May 24, 2020
Ascension of the Lord, Year A
The evangelist Matthew does not record the account of the Ascension of the Risen Lord and concludes his Gospel account with the verses that we heard today. Rather than highlighting the departure of Jesus, Matthew, on the contrary, underlines His permanent presence among His disciples, in the emerging Church. None of the verbs of which Jesus is subject speaks of departure, of detachment. On the contrary, all action of the Risen One speak of relationship, they tell the closeness of Jesus with his disciples.
The first action of Jesus is that of drawing near (“Jesus approached,” Mt. 28:18): Jesus draws close and seems to want to bridge the distance that the days of the Passion created between Him and the disciples. The second action is that of speaking, of speaking with them (and said to them” Mt. 28:18), concluding His discourse with verse 20, which is a promise of relationship without end: “And behold, I am with you days, until the end of the world.”
We pause a moment on the words of Jesus which, apparently, seem strange. Because Jesus says that all power has been given in heaven and on earth to Him; and, therefore, the disciples must and can leave to announce salvation to all nations: Jesus received all power, therefore the disciples must leave. What does it mean?
First, it tells that the power of Jesus is a power that passed from the cross.
The episode recorded in Matthew 20:20-28 comes to mind here. The mother of James and John prostrates before Jesus (just as the disciples did in today’s passage), asking Him to give power to her sons. And Jesus reminds her, and her sons, that His power passes through a bitter cup, which must be drunk to the end (Can you drink the cup that I am going to drink?” Mt. 20:22).
Now that Jesus drank the entire cup – the Evangelist Matthew in the account of Gethsemane speaks several times of the cup (Mt. 26:39,42) that Jesus accepts to drink to fulfill the will of the Father – He can receive all power in heaven and on earth from the Father. As a result of sin, the prerogative of death was power over men: death had power over them, holding them prisoners. Now Jesus defeated this enemy, snatched men from its influence, restored them to life.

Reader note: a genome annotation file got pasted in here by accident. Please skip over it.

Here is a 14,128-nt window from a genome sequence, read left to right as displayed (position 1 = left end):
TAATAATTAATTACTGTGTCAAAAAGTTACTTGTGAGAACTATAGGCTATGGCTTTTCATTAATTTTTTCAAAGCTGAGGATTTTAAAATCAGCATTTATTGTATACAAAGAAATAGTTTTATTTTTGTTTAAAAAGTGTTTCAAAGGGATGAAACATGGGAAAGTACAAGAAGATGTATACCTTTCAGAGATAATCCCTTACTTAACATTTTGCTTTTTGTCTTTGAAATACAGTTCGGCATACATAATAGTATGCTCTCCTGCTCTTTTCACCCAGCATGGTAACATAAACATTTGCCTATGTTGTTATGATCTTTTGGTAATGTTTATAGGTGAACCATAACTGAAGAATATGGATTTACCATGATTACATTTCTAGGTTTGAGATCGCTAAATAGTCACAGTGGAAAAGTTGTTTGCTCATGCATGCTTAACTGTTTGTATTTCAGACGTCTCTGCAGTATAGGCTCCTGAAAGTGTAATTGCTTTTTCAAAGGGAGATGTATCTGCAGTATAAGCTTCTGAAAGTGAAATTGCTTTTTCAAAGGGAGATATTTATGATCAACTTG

Jesus’ statement also tells us that the disciples have no power, if not this, that only by this victory of Jesus over death can they go off. Otherwise, they would have nothing to say and give to anyone. In their mission to all nations, they have nothing to give but what the Lord Jesus received from the Father thanks to Easter. They do not do another thing, they do not do something new, they must not invent anything. They simply participate in the mission of their Lord, which He has already accomplished for everyone.
The whole account of the Acts of the Apostles will do nothing but show this truth: the Church performs in the midst of people the same works of Jesus, repeats His words, just as the Spirit gives her the power to remember and to do.
One last note.
We have said that the disciples participate in their Lord’s, they continue its work.
There is a profound continuity, therefore, but also an evident newness.
If, before Easter, the work of Jesus was intended only for Israel (cf. the Canaanite woman in Mt. 15:21-28 and the sending of the disciples to the “lost sheep of the house of Israel” with the injunction not to go among the pagans in Mt 10:5-6), here the mission is for all people (“Go therefore and make disciples of all people,” Mt 28:19).
Victory over death is a victory that Jesus achieved for all humanity, not just for some.
The mission of the Church is to bring to all what Jesus gave to His disciples, thus fulfilling not only a missionary but a universal vocation: there is no people, no culture, that is not called to receive the good news of the power of Christ, that of giving Eternal Life to all who believe.